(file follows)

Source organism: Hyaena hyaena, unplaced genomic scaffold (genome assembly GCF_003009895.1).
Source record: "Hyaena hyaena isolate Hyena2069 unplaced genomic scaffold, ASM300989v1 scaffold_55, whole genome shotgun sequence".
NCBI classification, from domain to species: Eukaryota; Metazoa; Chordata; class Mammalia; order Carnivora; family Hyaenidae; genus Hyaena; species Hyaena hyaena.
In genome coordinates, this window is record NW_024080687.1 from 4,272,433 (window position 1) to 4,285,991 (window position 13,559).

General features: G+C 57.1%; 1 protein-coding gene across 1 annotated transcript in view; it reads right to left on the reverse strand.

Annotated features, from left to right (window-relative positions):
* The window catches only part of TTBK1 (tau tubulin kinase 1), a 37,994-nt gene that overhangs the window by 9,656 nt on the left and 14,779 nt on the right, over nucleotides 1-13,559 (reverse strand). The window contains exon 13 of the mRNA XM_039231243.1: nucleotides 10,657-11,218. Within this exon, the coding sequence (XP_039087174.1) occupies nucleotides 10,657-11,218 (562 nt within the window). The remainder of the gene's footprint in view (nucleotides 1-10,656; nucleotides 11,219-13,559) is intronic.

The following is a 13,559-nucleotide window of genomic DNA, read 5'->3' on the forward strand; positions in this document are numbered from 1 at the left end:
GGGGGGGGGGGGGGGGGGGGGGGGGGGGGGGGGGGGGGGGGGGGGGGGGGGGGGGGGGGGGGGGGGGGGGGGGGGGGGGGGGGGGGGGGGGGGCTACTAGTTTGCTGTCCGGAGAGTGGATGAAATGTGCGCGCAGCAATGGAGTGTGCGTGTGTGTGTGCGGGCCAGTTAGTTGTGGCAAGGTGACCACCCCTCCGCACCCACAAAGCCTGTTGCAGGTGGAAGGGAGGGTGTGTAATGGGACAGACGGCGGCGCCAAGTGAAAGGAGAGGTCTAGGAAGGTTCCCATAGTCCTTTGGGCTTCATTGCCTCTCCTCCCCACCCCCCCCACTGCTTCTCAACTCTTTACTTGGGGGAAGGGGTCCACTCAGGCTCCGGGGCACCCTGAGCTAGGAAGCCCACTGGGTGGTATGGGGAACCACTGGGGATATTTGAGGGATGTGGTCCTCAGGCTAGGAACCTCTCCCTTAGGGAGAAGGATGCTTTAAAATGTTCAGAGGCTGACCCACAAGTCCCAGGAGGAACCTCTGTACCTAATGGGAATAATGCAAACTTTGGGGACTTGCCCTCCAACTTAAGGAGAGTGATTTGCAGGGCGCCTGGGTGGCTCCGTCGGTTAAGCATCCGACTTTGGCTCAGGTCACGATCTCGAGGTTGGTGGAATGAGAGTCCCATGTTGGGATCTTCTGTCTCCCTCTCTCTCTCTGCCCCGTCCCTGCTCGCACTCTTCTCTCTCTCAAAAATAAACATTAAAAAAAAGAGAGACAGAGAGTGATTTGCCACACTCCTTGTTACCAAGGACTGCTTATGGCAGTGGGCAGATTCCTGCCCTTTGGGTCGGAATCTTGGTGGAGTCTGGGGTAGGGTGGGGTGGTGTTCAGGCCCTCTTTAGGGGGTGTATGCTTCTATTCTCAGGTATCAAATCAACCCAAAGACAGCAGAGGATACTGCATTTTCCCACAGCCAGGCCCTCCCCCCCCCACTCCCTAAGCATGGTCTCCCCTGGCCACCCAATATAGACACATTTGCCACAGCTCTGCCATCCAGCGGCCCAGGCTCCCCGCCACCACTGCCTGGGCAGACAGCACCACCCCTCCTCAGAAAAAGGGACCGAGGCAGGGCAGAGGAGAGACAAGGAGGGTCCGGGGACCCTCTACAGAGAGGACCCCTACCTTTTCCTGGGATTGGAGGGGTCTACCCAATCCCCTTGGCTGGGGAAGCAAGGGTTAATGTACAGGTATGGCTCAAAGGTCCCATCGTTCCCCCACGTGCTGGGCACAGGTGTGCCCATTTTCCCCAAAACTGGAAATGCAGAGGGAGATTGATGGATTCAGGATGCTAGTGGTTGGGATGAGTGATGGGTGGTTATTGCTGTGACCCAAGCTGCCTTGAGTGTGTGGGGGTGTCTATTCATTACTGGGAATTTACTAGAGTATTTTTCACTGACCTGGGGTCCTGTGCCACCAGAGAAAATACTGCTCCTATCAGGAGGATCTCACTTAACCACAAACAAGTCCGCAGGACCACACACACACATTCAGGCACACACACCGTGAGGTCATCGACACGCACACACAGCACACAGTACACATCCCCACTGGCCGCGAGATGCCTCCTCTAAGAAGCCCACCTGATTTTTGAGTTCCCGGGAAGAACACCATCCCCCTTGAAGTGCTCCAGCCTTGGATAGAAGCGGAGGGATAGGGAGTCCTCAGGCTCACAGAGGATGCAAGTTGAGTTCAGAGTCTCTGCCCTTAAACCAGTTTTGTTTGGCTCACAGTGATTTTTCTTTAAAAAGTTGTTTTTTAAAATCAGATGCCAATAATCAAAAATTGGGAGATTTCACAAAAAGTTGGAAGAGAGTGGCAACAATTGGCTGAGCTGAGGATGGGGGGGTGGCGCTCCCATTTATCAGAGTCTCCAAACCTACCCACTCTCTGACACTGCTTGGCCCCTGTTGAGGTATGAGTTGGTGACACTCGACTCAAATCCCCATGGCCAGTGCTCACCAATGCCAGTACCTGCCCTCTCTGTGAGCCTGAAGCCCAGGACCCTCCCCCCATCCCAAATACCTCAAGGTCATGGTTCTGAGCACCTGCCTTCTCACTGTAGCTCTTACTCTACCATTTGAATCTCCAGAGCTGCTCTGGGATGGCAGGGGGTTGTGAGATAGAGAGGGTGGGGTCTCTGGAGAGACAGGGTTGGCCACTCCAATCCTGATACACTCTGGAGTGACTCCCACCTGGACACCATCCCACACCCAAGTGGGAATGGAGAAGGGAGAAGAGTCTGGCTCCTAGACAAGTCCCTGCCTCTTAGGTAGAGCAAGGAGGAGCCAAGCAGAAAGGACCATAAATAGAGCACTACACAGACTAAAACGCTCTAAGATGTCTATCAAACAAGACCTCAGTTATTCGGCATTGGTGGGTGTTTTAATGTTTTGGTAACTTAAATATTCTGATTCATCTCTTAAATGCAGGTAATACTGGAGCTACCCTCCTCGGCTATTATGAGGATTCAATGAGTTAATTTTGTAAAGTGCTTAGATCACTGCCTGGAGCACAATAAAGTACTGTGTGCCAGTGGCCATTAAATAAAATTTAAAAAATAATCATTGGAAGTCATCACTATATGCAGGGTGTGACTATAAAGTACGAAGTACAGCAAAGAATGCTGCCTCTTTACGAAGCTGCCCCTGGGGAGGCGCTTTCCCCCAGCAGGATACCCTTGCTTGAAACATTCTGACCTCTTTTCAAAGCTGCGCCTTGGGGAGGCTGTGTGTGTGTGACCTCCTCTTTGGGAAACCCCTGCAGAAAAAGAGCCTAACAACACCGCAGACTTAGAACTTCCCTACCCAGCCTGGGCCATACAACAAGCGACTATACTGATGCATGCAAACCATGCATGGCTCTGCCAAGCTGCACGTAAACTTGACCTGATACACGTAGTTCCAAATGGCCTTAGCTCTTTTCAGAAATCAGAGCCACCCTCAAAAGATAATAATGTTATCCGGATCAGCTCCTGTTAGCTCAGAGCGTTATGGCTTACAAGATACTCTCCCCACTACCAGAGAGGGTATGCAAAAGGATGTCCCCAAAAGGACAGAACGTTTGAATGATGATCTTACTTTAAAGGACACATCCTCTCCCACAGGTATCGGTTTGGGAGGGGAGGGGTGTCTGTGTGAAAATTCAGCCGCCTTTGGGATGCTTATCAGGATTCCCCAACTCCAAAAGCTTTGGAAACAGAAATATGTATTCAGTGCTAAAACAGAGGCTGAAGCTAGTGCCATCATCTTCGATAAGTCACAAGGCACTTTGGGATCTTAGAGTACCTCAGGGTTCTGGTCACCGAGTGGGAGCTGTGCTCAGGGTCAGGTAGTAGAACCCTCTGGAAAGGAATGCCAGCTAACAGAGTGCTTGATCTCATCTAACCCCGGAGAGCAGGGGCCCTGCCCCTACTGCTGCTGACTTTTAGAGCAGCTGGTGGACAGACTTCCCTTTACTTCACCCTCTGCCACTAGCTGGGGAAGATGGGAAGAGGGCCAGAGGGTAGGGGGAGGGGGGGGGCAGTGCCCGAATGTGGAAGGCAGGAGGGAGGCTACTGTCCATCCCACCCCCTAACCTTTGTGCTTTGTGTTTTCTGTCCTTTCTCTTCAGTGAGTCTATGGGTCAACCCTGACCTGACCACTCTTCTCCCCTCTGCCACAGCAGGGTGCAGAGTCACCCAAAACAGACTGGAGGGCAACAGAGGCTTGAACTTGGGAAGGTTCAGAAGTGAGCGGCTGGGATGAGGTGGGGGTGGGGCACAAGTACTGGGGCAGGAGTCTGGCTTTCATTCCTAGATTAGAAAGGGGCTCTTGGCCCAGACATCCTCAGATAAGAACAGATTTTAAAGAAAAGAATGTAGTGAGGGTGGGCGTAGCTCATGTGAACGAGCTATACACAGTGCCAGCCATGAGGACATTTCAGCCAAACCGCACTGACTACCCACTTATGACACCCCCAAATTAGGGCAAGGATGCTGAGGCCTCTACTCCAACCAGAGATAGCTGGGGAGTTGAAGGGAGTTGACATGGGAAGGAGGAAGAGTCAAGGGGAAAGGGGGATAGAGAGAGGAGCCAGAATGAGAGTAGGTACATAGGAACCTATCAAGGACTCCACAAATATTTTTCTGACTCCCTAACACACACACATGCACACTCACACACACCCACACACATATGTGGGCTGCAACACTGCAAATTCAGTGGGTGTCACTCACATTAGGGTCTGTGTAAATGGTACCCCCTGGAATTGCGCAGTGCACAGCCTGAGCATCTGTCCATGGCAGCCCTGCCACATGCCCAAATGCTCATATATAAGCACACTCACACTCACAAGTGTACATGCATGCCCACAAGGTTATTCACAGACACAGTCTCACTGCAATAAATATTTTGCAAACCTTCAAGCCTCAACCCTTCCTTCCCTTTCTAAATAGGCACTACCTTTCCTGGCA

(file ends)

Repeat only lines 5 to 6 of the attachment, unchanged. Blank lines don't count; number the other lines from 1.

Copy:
General features: G+C 57.1%; 1 protein-coding gene across 1 annotated transcript in view; it reads right to left on the reverse strand.

Annotated features, from left to right (window-relative positions):